Garabedian did not respond to The Setonian’s request for comment.

Allison Powers, a senior political science major, offered her thoughts on how she feels with this scandal happening so close to Seton Hall’s campus.

“I think it’s disgusting that this is happening,” she said. “The Catholic Church’s strict rules of celibacy and nonmarriage for priests are clearly not working, and it is happening at the expense of children. I wish peace and healing for the children affected by this, and I hope the church does not continue to sweep these assaults under the rug.”

Powers then said that it is “shameful that we have to keep addressing this” and that accused actions such as these go against what religion is supposed to be about: “loving one another, compassion and peace.”

“Assaulting children is sad, pathetic and offensive in and of itself, as well as to all the priests who truly are good people, and of course innocent victims who have to endure such a horrible incident,” she said. “We need a significant change and clear and swift justice for priests who committed these heinous acts.”

Emma Murphy, a junior secondary education and history major, echoed the sentiment.

“I am ashamed that this is happening minutes from our doorstep,” she said.

Murphy said that this was the first she heard of the accusations against Walters and that she hopes Seton Hall addresses any concerns from students on campus regarding Walters. She also said that she would be interested to hear Campus Ministry’s thoughts on the situation.

“It’s a sad time in history to be living through, knowing that there are so many instances such as this happening not only in our community but also around the country,” she said.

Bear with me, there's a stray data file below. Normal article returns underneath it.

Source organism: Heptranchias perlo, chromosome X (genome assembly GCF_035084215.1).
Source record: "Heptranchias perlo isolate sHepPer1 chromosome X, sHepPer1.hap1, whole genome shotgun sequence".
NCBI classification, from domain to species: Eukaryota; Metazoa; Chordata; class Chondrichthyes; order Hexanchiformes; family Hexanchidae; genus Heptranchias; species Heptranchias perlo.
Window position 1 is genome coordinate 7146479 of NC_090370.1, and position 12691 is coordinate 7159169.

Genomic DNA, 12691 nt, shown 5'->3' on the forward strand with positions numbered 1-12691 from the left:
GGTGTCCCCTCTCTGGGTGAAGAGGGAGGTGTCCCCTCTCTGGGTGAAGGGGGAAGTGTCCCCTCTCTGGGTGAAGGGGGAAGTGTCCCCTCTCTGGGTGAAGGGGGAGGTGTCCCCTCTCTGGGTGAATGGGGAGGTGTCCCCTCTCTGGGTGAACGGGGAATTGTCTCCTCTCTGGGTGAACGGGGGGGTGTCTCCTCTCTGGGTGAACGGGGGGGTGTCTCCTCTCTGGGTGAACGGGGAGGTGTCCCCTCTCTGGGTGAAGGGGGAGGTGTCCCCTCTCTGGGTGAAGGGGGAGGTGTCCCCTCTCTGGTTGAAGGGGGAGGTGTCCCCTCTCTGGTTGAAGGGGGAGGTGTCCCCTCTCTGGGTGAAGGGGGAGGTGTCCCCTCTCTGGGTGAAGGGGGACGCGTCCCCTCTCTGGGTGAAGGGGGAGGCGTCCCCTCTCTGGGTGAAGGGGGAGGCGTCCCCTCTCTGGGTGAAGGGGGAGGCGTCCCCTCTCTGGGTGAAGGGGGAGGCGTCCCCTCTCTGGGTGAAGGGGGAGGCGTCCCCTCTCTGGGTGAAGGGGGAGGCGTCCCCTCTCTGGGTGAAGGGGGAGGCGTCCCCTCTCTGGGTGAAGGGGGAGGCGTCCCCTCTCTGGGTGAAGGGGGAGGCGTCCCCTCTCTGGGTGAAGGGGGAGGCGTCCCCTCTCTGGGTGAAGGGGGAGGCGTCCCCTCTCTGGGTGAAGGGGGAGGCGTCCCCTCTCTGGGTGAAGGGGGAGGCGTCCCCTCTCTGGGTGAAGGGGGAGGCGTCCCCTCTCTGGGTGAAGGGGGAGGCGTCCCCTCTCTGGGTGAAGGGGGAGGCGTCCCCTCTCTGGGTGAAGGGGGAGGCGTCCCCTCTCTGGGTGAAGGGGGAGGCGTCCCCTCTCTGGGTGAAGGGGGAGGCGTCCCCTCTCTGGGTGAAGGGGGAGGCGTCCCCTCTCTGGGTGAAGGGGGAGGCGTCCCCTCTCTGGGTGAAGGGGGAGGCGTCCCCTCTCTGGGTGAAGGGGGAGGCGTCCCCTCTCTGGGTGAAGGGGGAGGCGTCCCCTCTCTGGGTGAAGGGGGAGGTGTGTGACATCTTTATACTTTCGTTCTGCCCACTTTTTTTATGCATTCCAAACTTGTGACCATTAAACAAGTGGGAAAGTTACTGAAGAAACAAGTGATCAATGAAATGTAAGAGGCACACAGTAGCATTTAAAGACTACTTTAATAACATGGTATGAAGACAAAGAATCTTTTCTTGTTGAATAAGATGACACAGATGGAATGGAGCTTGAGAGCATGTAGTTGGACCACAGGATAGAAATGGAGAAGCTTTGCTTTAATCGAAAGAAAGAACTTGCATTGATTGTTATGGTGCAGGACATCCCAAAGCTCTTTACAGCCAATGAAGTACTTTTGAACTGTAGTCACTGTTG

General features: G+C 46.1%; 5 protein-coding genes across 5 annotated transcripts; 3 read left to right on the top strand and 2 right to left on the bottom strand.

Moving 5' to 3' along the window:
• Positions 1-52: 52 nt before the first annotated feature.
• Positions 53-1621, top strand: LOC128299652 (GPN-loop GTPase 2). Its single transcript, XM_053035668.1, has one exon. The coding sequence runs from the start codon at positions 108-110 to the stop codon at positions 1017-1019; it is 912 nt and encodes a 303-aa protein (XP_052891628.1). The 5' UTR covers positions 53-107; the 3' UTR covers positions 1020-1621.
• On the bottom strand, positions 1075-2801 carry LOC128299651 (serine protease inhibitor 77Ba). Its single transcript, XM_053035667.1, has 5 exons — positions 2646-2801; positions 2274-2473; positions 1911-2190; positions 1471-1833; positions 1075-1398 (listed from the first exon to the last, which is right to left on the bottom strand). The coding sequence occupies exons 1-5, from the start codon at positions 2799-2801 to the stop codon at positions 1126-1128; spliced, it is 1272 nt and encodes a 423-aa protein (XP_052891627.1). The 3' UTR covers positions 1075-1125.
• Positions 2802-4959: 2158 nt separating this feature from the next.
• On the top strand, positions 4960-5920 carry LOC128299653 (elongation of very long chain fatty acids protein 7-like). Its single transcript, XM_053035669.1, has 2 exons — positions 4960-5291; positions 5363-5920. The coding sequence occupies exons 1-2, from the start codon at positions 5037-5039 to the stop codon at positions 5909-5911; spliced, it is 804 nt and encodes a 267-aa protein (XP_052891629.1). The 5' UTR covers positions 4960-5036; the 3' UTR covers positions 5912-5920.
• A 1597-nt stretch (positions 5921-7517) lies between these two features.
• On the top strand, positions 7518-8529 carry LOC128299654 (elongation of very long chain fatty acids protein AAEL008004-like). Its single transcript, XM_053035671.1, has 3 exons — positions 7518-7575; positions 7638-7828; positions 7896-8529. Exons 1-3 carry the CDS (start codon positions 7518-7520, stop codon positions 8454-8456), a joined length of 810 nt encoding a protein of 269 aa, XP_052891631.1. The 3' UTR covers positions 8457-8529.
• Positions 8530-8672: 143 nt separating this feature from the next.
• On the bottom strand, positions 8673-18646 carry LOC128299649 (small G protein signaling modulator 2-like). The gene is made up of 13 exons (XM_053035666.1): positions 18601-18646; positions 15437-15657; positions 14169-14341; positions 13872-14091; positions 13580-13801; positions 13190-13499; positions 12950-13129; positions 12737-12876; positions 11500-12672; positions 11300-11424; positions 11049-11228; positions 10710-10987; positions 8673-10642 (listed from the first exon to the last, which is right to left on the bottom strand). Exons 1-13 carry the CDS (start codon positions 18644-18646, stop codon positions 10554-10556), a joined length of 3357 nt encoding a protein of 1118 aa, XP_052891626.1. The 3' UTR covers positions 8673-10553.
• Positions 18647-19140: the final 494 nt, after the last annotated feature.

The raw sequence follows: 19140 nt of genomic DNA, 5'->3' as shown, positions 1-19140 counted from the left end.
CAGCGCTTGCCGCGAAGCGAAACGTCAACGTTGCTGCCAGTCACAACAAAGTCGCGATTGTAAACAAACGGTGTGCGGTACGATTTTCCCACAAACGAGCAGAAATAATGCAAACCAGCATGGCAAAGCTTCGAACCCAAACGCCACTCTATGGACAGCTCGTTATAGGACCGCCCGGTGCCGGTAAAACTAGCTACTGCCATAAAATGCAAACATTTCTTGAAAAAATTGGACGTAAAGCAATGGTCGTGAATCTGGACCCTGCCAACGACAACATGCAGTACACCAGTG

The accusations come in light of similar situations happening nationwide. In August, a Pennsylvania grand jury revealed the names of 300 priests credibly accused of sex abuse over a 70-year-period, as previously reported by The Setonian. Just two of these priests were charged with crimes. This may be changing, however. On Jan. 28, the New York State Senate passed the Child Victims Act, which “does away with the statutes of limitations that have prevented some alleged abuse victims from going to court to seek damages,” according to NBC News. Under the new law, child sexual abuse survivors will be able to sue their abusers or institutions until the age of 55, up from the age of 23. Garabedian told NBC News that this legislation was “long overdue.”

In September, Pope Francis called a global meeting of Catholic bishops to discuss how to prevent future sexual abuse in the church. The meeting is scheduled for Feb. 21-24. It is believed to be the first time this has happened.

Isabel Soisson can be reached at isabel.soisson@student.shu.edu.

Author: Isabel Soisson

Isabel Soisson is a journalism major and political science minor from Philadelphia, Pennsylvania. She currently serves as Editor-in-Chief of The Setonian, in addition to interning at CNBC. She also studied voice for 6+ years and still continues to on the side.